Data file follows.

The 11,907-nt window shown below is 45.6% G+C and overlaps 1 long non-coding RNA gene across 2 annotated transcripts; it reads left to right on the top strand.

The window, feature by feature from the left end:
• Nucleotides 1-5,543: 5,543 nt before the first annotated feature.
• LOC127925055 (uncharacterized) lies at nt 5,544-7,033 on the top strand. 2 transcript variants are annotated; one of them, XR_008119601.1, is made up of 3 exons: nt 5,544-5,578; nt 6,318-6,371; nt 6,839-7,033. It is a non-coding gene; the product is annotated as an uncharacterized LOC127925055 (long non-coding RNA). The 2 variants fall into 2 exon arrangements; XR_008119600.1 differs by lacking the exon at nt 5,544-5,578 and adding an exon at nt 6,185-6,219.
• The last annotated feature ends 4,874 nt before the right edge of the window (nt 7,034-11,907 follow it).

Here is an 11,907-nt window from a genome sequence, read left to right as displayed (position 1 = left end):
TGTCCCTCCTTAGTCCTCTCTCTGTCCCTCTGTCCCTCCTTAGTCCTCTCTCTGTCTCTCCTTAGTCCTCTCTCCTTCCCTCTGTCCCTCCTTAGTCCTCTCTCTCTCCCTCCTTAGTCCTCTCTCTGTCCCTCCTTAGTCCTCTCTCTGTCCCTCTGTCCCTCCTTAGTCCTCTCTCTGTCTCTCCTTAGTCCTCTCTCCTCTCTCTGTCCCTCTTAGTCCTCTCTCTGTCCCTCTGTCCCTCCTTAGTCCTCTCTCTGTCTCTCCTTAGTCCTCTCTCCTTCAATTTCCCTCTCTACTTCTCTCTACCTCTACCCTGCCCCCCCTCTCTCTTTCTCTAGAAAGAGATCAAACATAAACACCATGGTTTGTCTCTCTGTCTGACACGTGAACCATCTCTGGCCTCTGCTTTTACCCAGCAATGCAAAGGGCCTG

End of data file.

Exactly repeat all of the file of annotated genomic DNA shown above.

The 11,907-nt window shown below is 45.6% G+C and overlaps 1 long non-coding RNA gene across 2 annotated transcripts; it reads left to right on the top strand.

The window, feature by feature from the left end:
• Nucleotides 1-5,543: 5,543 nt before the first annotated feature.
• LOC127925055 (uncharacterized) lies at nt 5,544-7,033 on the top strand. 2 transcript variants are annotated; one of them, XR_008119601.1, is made up of 3 exons: nt 5,544-5,578; nt 6,318-6,371; nt 6,839-7,033. It is a non-coding gene; the product is annotated as an uncharacterized LOC127925055 (long non-coding RNA). The 2 variants fall into 2 exon arrangements; XR_008119600.1 differs by lacking the exon at nt 5,544-5,578 and adding an exon at nt 6,185-6,219.
• The last annotated feature ends 4,874 nt before the right edge of the window (nt 7,034-11,907 follow it).

Here is an 11,907-nt window from a genome sequence, read left to right as displayed (position 1 = left end):
TGTCCCTCCTTAGTCCTCTCTCTGTCCCTCTGTCCCTCCTTAGTCCTCTCTCTGTCTCTCCTTAGTCCTCTCTCCTTCCCTCTGTCCCTCCTTAGTCCTCTCTCTCTCCCTCCTTAGTCCTCTCTCTGTCCCTCCTTAGTCCTCTCTCTGTCCCTCTGTCCCTCCTTAGTCCTCTCTCTGTCTCTCCTTAGTCCTCTCTCCTCTCTCTGTCCCTCTTAGTCCTCTCTCTGTCCCTCTGTCCCTCCTTAGTCCTCTCTCTGTCTCTCCTTAGTCCTCTCTCCTTCAATTTCCCTCTCTACTTCTCTCTACCTCTACCCTGCCCCCCCTCTCTCTTTCTCTAGAAAGAGATCAAACATAAACACCATGGTTTGTCTCTCTGTCTGACACGTGAACCATCTCTGGCCTCTGCTTTTACCCAGCAATGCAAAGGGCCTG